In the original consultation launched in 2008, there were 10 options:

  • An outer barrage from Minehead in Somerset (England) to Abertaw in Wales.
  • A middle barrage from Hinkley in Somerset to Lavernock Point in Wales.
  • A middle barrage similar to that of the Severn Tidal Power Group from Brean Down to Lavernock Point.
  • The so called Severn Lake proposal. This was similar to a proposal by a local businessman in 2006 and would be a barrage from Brean Down to Lavernock Point, but would incorporate wave devices, wind turbines, marinas, a major road and rail link and potentially other buildings.
  • The tidal reef proposal between Lavernock Point and Brean Down in which number of low head turbines would be used to reduce the height difference need to produce power. There would be less total power produced but it would happen over a longer period, and with less inpact to the environment.
  • The tidal fence proposal between Brean Down and Lavernock Point would use tidal stream technology deployed across the width of the estuary.
  • The English Stones scheme mentioned before.
  • A Beachley Barrage which would be situated much further up the river and would therefore have less of an impact, but would generate a lot less power.
  • An investigation into the various tidal lagoons.

In January 2009 a shortlist of five potential schemes was decided upon with the agreement that more research needs to go into all of these plans. They are:

  • The Middle Barrage from Brean Down to Lavernock Point which would produce a maximum output of 8.6 gigawatts (GW).
  • The English Stones Barrage with a peak output of 1.05GW.
  • The Beachley Barrage with a peak output of 625 megawatts (MW).
  • The so called Fleming Lagoon in Welsh waters which would have a peak output of 1.36GW.
  • The Bridgewater Bay Lagoon which would also have a maximum output of 1.36GW.

However this shortlist was not without it's criticisms. Friends of the Earth, Greenpeace and other proponents of some of the schemes which were excluded from this shortlist argued of bias towards a Brean Down to Lavernock Point Barrage. Such schemes included offshore tidal lagoons bigger than those which made it onto the shortlist and the tidal fence proposal.

Pros of a Severn Barrage

There are a series of pros associated with a tidal barrage scheme in the Severn estuary.

  • Obviously the largest benefit is the supply of renewable electricity, which means there are no greenhouse gas emisions and increases the energy security of the UK.
  • Unlike other forms of renewable electricity generation such as wind and wave, tidal generation is predictable years in advance.
  • During the construction, and to a lesser extent the operation, of a barrage there will be many jobs created, particularly with the larger schemes.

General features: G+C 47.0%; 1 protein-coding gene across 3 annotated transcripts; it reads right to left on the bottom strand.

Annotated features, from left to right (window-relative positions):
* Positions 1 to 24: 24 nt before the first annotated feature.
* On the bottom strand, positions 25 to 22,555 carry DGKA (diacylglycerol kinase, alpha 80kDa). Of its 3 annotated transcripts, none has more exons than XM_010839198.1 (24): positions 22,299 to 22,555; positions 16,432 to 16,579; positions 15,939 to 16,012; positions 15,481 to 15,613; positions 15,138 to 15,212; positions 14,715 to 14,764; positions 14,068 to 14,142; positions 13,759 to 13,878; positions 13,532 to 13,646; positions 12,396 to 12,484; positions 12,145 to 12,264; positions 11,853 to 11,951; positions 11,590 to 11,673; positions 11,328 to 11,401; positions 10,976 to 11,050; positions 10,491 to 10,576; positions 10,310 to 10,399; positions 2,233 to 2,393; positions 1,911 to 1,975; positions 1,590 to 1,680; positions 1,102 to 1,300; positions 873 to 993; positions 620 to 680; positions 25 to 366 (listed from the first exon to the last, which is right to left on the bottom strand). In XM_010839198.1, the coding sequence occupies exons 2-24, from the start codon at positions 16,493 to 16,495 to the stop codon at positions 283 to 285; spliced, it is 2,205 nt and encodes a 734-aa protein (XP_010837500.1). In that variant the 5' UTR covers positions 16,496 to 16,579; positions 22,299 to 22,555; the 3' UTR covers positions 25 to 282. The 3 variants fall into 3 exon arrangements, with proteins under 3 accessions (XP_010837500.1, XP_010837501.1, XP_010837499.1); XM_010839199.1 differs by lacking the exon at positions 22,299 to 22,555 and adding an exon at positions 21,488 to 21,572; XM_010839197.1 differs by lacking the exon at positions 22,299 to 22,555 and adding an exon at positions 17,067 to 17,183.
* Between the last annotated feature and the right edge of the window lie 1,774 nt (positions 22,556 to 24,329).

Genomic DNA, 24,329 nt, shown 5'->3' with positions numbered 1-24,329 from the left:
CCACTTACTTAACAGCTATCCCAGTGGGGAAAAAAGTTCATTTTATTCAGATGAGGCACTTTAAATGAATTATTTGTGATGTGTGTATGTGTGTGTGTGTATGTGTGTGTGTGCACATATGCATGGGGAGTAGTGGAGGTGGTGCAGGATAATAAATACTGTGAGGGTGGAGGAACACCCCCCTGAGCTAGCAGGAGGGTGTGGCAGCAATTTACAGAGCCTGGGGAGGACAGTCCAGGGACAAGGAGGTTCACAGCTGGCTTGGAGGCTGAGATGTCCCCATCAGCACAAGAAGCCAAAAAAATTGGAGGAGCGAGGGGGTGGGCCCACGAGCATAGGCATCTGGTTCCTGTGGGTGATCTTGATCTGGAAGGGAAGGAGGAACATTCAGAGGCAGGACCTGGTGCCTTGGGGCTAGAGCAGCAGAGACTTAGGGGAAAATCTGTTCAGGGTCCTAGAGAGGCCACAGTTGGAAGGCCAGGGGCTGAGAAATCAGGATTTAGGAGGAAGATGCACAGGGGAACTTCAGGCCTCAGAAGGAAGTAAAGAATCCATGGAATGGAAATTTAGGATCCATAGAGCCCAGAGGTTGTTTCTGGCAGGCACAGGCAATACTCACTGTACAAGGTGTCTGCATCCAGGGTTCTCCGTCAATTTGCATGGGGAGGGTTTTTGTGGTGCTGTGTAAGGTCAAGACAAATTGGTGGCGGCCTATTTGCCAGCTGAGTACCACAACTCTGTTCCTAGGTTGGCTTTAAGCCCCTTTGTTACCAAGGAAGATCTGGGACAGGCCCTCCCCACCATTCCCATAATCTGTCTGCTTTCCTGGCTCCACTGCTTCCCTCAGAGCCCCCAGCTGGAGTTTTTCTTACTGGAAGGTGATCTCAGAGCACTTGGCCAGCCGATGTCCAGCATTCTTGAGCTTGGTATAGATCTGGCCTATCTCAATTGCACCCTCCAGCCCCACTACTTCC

• There is the possibility of reducing travel times between England and Wales if a road or railway is incorporated into the scheme. At present the Severn Tunnel which carries trains from England to south Wales is at full capacity.
  • It has been argued that as a tidal scheme will probably impound a large volume of water there is an increased chance of watersports, along with benefits for the seaside town of Weston-super-Mare.
  • The barrage could also be used as a flood prevention measure to reduce the impact of storm surges.
  • Some have also argued that a barrage will lead to a reduction in turbity in the water, which would lead to increased light pentration and increased plant growth the benefits of which will feed through the ecosystem.

Cons of a Severn Barrage

As with any engineering scheme of this size though, there will be many disadvantages which need to be overcome:

  • Arguably the biggest disadvantage is the impact the barrage will have on the environment. Tidal mudflats are a very important site for many types of specialised wildlife, especially wading birds, and it is likely any scheme will drastically reduce the area of tidal mudflats.
  • Another major disadvantage, and part of the reason why the barrage is yet to be built is the extremely high up front capital cost and the length of time it will take to build leading to extremely high borrowing and repayment costs.
  • Whilst the barrage will produce a large amount of predictable and renewable electricity, depending on the tides it may be the case that it is generated when there is little demand such as in the middle of the night.
  • Whilst some argue the barrage will improve the quality of the water impounded, others have expressed the fear that it will create a stagnant lake.
  • A barrage will severely impact on the ports and docks upstream of it, and even if locks are installed it is likely there will still be some added inconvenience.
  • There is the risk that if a road crossing is included this could decrease use of the existing bridges across the Severn.
  • A barrage would have wider environmental impacts as it will increase pollution around either end in both construction and maintenance. There will also be the need to get the necessary aggregates to build it from quarries, further scarring the landscape.


It is widely believed by many experts within the industry that the government will think that the a Severn Barrage scheme from by Brean Down to Lavernock Point will be considered to be the favourite at the end of the current UK government's consultation. However, there is still some doubt about whether such a scheme will actually get built, mainly due to the large cost involved and the environmental impact.